Foreword xvii Preface xixAcknowledgments xxiiiAbout the Author xxv Part I: The Problem and the Solution 1Chapter 1: The Crisis Facing Game Development 3A Brief History of Game Development 4The Crisis 10A Silver Lining 11Additional Reading 12 Chapter 2: Agile Development 13Why Projects Are Hard 14Why Use Agile for Game Development? 20What an Agile Project Looks Like 28The Challenge of Agile 32Additional Reading 32 Part II: Scrum and Agile Planning 33Chapter 3: Scrum 35The History of Scrum 36Scrum Parts 41Scrum Roles 44Customers and Stakeholders 54Chickens and Pigs 55Scaling Scrum 56Summary 56Additional Reading 57 Chapter 4: Sprints 59The Big Picture 59Planning 59Tracking Progress 68The Daily Scrum Meeting 74Sprint Reviews 75Retrospectives 78Summary 84Additional Reading 84 Chapter 5: User Stories 85A Fateful Meeting 85What Are User Stories? 87Levels of Detail 88Conditions of Satisfaction 90Using Index Cards for User Stories 92INVEST in User Stories 92User Roles 97Defining Done 99Collecting Stories 100Advantages of User Stories 103Summary 105Additional Reading 105 Chapter 6: Agile Planning 107Why Agile Planning? 107The Product Backlog 108Estimating Story Size 112Release Planning 117Summary 124Additional Reading 124 Part III: Agile Game Development 125Chapter 7: Video Game Project Planning 127Midnight Club Story 127Minimum Required Feature Sets 128The Need for Stages 130The Development Stages 130Mixing the Stages 132Managing Stages with Releases 132Production on an Agile Project 134Summary 155Additional Reading 155 Chapter 8: Teams 157Great Teams 158A Scrum Approach to Teams 159Game Teams and Collaboration 168Scaling and Distributing Scrum 173Summary 188Additional Reading 188 Chapter 9: Faster Iterations 189Where Does Iteration Overhead Come From? 190Measuring and Displaying Iteration Time 191Personal and Build Iteration 193Summary 201Additional Reading 201 Part IV: Agile Disciplines 203Chapter 10: Agile Technology 205The Problems 205An Agile Approach 210Summary 220Additional Reading 221 Chapter 11: Agile Art and Audio 223The Problems We Are Solving with Agile 223Concerns About Agile 225Art Leadership 226Art on a Cross-Discipline Team 227Summary 232Additional Reading 233 Chapter 12: Agile Design 235The Problems 236Designing with Scrum 237Summary 247Additional Reading 247 Chapter 13: Agile QA and Production 249Agile QA 249The Role of QA on an Agile Game Team 252Agile Production 259Summary 262Additional Reading 263 Part V: Getting Started . 265Chapter 14: The Myths and Challenges of Scrum 267Silver Bullet Myths . 267Fear, Uncertainty, and Doubt 269Scrum Challenges 273Summary 281Additional Reading 282 Chapter 15: Working with a Publisher 283The Challenges 284Building Trust, Allaying Fear 288Agile Contracts 293Summary 300Additional Reading 300 Chapter 16: Launching Scrum 301The Three Stages of Adoption 301Adoption Strategies 317Summary 324Additional Reading 324 Conclusion 325Bibliography 327Index 329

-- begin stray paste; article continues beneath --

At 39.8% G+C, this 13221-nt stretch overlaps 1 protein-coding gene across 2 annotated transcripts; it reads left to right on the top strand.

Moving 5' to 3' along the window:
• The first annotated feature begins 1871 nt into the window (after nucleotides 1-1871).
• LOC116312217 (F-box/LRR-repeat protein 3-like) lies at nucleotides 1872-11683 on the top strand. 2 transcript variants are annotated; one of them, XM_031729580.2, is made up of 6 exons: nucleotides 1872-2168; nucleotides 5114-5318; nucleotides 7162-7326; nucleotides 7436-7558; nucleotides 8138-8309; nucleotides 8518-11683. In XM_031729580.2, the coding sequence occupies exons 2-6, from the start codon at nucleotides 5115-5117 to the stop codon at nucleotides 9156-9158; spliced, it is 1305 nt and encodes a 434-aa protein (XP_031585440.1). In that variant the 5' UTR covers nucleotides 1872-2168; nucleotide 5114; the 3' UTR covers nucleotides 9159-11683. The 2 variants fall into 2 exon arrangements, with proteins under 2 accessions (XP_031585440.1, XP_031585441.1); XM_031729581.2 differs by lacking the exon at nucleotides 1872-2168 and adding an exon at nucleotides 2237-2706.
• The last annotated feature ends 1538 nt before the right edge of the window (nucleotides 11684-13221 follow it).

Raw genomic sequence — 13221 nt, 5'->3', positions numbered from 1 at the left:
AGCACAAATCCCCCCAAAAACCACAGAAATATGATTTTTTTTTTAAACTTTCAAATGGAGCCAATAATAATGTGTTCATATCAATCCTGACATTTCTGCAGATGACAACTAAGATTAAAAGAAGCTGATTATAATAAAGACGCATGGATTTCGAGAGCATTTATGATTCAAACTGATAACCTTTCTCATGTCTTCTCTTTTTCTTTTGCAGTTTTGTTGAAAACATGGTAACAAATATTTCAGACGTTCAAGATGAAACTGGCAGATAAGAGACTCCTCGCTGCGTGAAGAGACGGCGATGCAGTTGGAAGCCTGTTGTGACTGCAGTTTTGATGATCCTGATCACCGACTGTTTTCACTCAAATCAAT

Product Details

  • ISBN13: 9780321618528
  • Format: Paperback
  • Number Of Pages: 384
  • ID: 9780321618528
  • weight: 610
  • ISBN10: 0321618521